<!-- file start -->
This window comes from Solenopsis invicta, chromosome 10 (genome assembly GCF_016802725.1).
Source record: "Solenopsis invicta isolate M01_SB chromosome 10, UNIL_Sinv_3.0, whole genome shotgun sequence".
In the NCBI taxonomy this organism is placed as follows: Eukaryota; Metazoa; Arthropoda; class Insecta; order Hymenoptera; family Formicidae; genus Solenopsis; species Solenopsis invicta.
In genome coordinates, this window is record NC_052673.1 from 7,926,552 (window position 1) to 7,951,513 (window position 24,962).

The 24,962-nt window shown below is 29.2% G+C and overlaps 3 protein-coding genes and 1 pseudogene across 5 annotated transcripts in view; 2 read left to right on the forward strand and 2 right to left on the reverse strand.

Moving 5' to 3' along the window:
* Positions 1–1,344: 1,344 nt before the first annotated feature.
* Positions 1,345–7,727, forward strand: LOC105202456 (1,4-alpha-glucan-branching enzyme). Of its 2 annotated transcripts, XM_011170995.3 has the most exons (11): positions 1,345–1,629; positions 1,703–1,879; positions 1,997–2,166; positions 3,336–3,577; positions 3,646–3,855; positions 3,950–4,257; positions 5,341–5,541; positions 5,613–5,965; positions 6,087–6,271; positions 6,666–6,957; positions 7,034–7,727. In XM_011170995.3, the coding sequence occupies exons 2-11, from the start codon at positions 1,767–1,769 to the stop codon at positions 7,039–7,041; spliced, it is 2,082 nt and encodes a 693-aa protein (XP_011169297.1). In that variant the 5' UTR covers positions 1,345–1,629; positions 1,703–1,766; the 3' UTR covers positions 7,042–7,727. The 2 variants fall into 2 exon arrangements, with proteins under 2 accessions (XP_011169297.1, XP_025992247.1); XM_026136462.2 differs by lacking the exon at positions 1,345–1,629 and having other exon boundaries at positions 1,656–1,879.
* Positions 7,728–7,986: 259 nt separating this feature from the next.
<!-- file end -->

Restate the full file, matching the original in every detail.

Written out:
This window comes from Solenopsis invicta, chromosome 10 (genome assembly GCF_016802725.1).
Source record: "Solenopsis invicta isolate M01_SB chromosome 10, UNIL_Sinv_3.0, whole genome shotgun sequence".
In the NCBI taxonomy this organism is placed as follows: Eukaryota; Metazoa; Arthropoda; class Insecta; order Hymenoptera; family Formicidae; genus Solenopsis; species Solenopsis invicta.
In genome coordinates, this window is record NC_052673.1 from 7,926,552 (window position 1) to 7,951,513 (window position 24,962).

The 24,962-nt window shown below is 29.2% G+C and overlaps 3 protein-coding genes and 1 pseudogene across 5 annotated transcripts in view; 2 read left to right on the forward strand and 2 right to left on the reverse strand.

Moving 5' to 3' along the window:
* Positions 1–1,344: 1,344 nt before the first annotated feature.
* Positions 1,345–7,727, forward strand: LOC105202456 (1,4-alpha-glucan-branching enzyme). Of its 2 annotated transcripts, XM_011170995.3 has the most exons (11): positions 1,345–1,629; positions 1,703–1,879; positions 1,997–2,166; positions 3,336–3,577; positions 3,646–3,855; positions 3,950–4,257; positions 5,341–5,541; positions 5,613–5,965; positions 6,087–6,271; positions 6,666–6,957; positions 7,034–7,727. In XM_011170995.3, the coding sequence occupies exons 2-11, from the start codon at positions 1,767–1,769 to the stop codon at positions 7,039–7,041; spliced, it is 2,082 nt and encodes a 693-aa protein (XP_011169297.1). In that variant the 5' UTR covers positions 1,345–1,629; positions 1,703–1,766; the 3' UTR covers positions 7,042–7,727. The 2 variants fall into 2 exon arrangements, with proteins under 2 accessions (XP_011169297.1, XP_025992247.1); XM_026136462.2 differs by lacking the exon at positions 1,345–1,629 and having other exon boundaries at positions 1,656–1,879.
* Positions 7,728–7,986: 259 nt separating this feature from the next.